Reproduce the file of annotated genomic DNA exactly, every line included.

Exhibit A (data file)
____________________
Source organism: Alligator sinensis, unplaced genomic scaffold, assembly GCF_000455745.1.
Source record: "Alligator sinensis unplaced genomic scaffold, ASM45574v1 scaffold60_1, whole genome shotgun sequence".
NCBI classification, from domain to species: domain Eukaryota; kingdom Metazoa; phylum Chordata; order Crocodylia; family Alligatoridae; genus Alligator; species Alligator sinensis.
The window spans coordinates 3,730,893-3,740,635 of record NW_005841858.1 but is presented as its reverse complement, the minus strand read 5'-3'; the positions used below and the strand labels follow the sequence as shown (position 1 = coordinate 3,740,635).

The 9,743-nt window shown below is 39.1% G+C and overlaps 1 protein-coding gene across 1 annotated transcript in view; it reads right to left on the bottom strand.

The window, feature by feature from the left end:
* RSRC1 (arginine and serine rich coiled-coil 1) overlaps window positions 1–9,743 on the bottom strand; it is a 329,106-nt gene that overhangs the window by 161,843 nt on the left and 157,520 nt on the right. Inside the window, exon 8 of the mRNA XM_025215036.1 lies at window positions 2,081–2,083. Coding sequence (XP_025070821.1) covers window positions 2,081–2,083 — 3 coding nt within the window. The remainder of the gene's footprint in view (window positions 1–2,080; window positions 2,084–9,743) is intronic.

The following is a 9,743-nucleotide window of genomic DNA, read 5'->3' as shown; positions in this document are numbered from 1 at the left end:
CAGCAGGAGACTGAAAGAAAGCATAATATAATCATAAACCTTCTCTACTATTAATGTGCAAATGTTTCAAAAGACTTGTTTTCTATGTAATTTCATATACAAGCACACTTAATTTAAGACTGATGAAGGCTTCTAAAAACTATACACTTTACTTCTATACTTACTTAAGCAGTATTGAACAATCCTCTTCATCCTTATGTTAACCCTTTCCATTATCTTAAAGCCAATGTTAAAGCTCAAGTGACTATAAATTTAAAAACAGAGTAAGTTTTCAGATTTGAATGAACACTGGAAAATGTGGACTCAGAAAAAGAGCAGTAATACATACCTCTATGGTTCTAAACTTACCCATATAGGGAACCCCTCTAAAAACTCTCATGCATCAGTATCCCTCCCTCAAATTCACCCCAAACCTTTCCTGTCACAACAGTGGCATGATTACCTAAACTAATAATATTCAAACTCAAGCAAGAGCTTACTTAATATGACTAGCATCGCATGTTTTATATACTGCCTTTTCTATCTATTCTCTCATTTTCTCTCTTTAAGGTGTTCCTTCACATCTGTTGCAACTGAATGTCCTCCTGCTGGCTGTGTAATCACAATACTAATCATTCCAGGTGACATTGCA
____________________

Source organism: Alligator sinensis, unplaced genomic scaffold, assembly GCF_000455745.1.
Source record: "Alligator sinensis unplaced genomic scaffold, ASM45574v1 scaffold60_1, whole genome shotgun sequence".
NCBI classification, from domain to species: domain Eukaryota; kingdom Metazoa; phylum Chordata; order Crocodylia; family Alligatoridae; genus Alligator; species Alligator sinensis.
The window spans coordinates 3,730,893-3,740,635 of record NW_005841858.1 but is presented as its reverse complement, the minus strand read 5'-3'; the positions used below and the strand labels follow the sequence as shown (position 1 = coordinate 3,740,635).

The 9,743-nt window shown below is 39.1% G+C and overlaps 1 protein-coding gene across 1 annotated transcript in view; it reads right to left on the bottom strand.

The window, feature by feature from the left end:
* RSRC1 (arginine and serine rich coiled-coil 1) overlaps window positions 1–9,743 on the bottom strand; it is a 329,106-nt gene that overhangs the window by 161,843 nt on the left and 157,520 nt on the right. Inside the window, exon 8 of the mRNA XM_025215036.1 lies at window positions 2,081–2,083. Coding sequence (XP_025070821.1) covers window positions 2,081–2,083 — 3 coding nt within the window. The remainder of the gene's footprint in view (window positions 1–2,080; window positions 2,084–9,743) is intronic.

The following is a 9,743-nucleotide window of genomic DNA, read 5'->3' as shown; positions in this document are numbered from 1 at the left end:
CAGCAGGAGACTGAAAGAAAGCATAATATAATCATAAACCTTCTCTACTATTAATGTGCAAATGTTTCAAAAGACTTGTTTTCTATGTAATTTCATATACAAGCACACTTAATTTAAGACTGATGAAGGCTTCTAAAAACTATACACTTTACTTCTATACTTACTTAAGCAGTATTGAACAATCCTCTTCATCCTTATGTTAACCCTTTCCATTATCTTAAAGCCAATGTTAAAGCTCAAGTGACTATAAATTTAAAAACAGAGTAAGTTTTCAGATTTGAATGAACACTGGAAAATGTGGACTCAGAAAAAGAGCAGTAATACATACCTCTATGGTTCTAAACTTACCCATATAGGGAACCCCTCTAAAAACTCTCATGCATCAGTATCCCTCCCTCAAATTCACCCCAAACCTTTCCTGTCACAACAGTGGCATGATTACCTAAACTAATAATATTCAAACTCAAGCAAGAGCTTACTTAATATGACTAGCATCGCATGTTTTATATACTGCCTTTTCTATCTATTCTCTCATTTTCTCTCTTTAAGGTGTTCCTTCACATCTGTTGCAACTGAATGTCCTCCTGCTGGCTGTGTAATCACAATACTAATCATTCCAGGTGACATTGCA